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The frequency distribution of a short interval period, the SIP distribution, obtained from the vibration of a structure that is excited by the force of non-stationary vibration is available for the robust estimation of the dynamic property of the structure. This paper shows experiments of the health monitoring of a model structure using the SIP distribution. Comparisons of SIP distributions with average DFT spectra are also shown.

One of the major problems after an earthquake, which causes certain changes in the dynamic property of a structure, is the investigation of structural damage. In principle, we can check the change using a shaker to obtain the frequency response of a structure. However, it is difficult and not practical to shake a big structure before and after an earthquake to detect the change. Regardless of size or weight, all structures such as buildings, towers, and bridges are vibrating due to the natural force of winds, ground motions, or both. Information of the dynamic property of a building, for example, is comprised of the forced vibration of a structure. Changes of dynamic property reflect structural changes. Then, the problem is how to extract information from the vibration of structures.

It was shown by one of the authors that the frequency distribution of a short-interval period, the SIP distribution, of the forced nonstationary vibration corresponds to the frequency response of a structure [

The discrete Fourier transform (DFT) is used in many disciplines to obtain the spectrum or frequency of a signal. The DFT produces reasonable results for a large class of signal processes. However, we do not use the DFT for detecting a short interval period because of its inherent limitation of frequency resolution [

The dominant frequency or period of a short-interval sequence

The SIP distribution is given by a number of dominant frequencies (or periods) of short sequences which are fractions of measured data. Thus, the normalized SIP distribution

If we assume that a structure is excited by the force of random noise and assign the frequency

Hence, we get an approximation

To confirm the theoretical result shown by (

The frequency responses of the model structures A and B, which are difficult to measure in real cases, are shown in Figure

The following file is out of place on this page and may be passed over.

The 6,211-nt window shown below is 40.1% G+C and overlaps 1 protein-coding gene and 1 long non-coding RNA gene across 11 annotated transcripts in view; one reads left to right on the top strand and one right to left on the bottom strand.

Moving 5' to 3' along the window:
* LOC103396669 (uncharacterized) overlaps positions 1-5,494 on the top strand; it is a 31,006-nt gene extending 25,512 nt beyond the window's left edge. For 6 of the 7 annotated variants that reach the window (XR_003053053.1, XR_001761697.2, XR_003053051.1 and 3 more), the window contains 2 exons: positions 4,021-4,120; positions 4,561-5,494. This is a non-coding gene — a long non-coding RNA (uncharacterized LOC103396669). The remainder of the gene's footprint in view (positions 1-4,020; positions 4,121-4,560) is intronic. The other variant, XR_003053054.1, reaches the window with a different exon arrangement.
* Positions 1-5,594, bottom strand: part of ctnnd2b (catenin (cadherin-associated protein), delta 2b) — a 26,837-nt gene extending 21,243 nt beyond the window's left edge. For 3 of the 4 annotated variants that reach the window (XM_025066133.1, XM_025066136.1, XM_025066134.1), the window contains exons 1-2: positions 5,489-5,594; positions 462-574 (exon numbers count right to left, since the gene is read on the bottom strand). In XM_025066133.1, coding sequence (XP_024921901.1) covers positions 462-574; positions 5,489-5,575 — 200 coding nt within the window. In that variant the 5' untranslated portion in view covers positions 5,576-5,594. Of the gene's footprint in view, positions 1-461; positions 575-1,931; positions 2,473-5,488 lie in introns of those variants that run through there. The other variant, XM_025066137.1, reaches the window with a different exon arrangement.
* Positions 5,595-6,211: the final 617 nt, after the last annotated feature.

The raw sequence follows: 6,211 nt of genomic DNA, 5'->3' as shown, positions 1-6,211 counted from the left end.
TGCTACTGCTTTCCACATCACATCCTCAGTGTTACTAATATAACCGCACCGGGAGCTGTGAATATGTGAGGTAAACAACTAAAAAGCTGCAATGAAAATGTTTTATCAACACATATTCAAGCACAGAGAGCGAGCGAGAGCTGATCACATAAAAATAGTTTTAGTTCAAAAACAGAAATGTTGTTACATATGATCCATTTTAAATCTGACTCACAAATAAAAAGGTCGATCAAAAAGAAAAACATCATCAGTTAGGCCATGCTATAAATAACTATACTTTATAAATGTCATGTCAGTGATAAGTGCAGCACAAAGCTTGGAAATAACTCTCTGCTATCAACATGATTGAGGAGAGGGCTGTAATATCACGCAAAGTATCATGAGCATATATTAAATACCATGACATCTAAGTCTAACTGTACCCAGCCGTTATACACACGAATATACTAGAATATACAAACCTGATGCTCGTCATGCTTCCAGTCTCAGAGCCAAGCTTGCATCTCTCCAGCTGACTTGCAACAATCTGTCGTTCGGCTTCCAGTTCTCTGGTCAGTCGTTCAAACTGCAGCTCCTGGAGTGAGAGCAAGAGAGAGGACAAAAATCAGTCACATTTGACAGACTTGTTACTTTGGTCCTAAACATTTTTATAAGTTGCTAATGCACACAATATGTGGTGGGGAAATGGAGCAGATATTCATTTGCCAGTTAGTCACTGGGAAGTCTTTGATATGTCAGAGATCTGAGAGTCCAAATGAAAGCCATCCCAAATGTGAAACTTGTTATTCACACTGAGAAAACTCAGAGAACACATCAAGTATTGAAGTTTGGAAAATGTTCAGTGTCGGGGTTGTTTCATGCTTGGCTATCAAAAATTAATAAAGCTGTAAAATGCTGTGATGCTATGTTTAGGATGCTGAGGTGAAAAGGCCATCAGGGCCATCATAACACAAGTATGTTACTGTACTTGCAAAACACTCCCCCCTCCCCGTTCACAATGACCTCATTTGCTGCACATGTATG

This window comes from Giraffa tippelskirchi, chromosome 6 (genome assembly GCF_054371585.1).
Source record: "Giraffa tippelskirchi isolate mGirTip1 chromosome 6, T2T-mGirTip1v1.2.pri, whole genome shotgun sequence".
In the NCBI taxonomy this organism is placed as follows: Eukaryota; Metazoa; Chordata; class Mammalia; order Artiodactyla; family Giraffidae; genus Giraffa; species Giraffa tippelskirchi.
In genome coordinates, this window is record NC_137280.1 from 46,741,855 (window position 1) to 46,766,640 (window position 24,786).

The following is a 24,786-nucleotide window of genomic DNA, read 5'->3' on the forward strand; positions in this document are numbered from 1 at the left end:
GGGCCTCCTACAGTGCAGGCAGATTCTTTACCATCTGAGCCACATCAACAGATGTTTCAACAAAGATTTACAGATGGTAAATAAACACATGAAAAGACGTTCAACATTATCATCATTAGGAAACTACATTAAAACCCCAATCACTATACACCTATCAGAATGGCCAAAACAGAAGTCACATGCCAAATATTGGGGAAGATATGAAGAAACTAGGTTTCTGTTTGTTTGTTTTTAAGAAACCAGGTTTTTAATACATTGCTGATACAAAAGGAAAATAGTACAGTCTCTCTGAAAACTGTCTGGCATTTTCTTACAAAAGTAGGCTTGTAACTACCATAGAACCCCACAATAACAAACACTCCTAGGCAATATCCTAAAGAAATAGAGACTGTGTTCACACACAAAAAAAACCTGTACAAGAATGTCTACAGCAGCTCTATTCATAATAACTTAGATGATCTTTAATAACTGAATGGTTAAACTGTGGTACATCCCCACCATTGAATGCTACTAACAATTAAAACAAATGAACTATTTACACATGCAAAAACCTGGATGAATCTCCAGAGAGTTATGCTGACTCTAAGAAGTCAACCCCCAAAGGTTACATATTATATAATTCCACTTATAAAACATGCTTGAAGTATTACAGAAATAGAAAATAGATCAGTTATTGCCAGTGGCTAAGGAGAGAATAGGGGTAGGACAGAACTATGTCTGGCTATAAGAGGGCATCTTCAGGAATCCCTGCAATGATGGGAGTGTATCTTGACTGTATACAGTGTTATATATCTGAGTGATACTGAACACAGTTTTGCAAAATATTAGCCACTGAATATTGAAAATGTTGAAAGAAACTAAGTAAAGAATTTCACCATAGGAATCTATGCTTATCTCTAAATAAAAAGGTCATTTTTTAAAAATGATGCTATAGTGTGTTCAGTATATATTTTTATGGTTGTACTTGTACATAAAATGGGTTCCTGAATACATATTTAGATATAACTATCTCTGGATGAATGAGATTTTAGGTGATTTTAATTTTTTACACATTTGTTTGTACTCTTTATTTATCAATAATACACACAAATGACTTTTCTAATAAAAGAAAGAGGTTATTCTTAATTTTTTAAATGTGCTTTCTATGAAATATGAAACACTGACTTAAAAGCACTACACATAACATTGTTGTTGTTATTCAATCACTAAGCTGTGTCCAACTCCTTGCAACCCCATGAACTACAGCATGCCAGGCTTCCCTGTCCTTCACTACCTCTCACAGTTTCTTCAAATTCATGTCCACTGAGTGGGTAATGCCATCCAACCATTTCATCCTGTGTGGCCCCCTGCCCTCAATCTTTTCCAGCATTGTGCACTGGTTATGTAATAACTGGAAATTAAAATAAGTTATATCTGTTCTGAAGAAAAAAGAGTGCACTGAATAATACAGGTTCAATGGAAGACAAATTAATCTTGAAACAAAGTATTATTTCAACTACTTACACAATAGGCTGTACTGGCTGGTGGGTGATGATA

Power frequency responses of model structures A (a) and B (b).

The force of stationary random vibration as well as nonstationary one was applied to excite a model structure, and the acceleration of the structure was measured at the fixed point of the frame. The measured data were provided for the DFT analysis and SIP distribution.

We assume that the average spectrum of nonstationary vibration is a clutter one which varies slowly with time, so that we represent a nonstationary vibration as a set of random noise sequences each having a different clutter average spectrum; see Figure

Examples of the clutter average spectrum of nonstationary vibration.

The measured data sequence was divided into 2,400 short-interval sequences for the nonharmonic Fourier analysis to get a SIP distribution, that is, the dominant frequency of each sequence is given by the analysis of 60 sampled data. To compare the SIP distribution with the average of DFT spectra, the measured data sequence was also divided into 240 sequences, so that the DFT frequency,

Figure

Power frequency response of the model structure A estimated by the average DFT spectrum (a), (b), and (c) and the SIP distribution (b), (d), and (f). (a) and (b) Stationary random vibration. (c)–(f) Nonstationary vibration. Relative frequency is given by

Similarly, Figure

Power frequency response of the model structure B estimated by the average DFT spectrum (a), (c), and (e) and the SIP disctribution (b), (d), and (e). (a) and (b) Stationary random vibration. (c)–(f) Nonstationary vibration. Relative frequency is given by

Figure

Illustration of the health-monitoring of a structure by the DFT spectrum and the SIP distribution for random noise excitation (a), (b) and nonstationary noise excitation (c), (d).

A number of buildings, bridges, and towers have been constructed in past decades. Consequently, there are many decrepit structures which need to be reconstructed. One may remember the accident in Minneapolis, USA where thirteen persons were killed by the sudden collapse of an old bridge over the Mississippi. The health monitoring of structures is an important mean for security against such an accident. The method described in this paper might be available. Further experiments using a real bridge, for example, will confirm the proposed method, though it will take decades.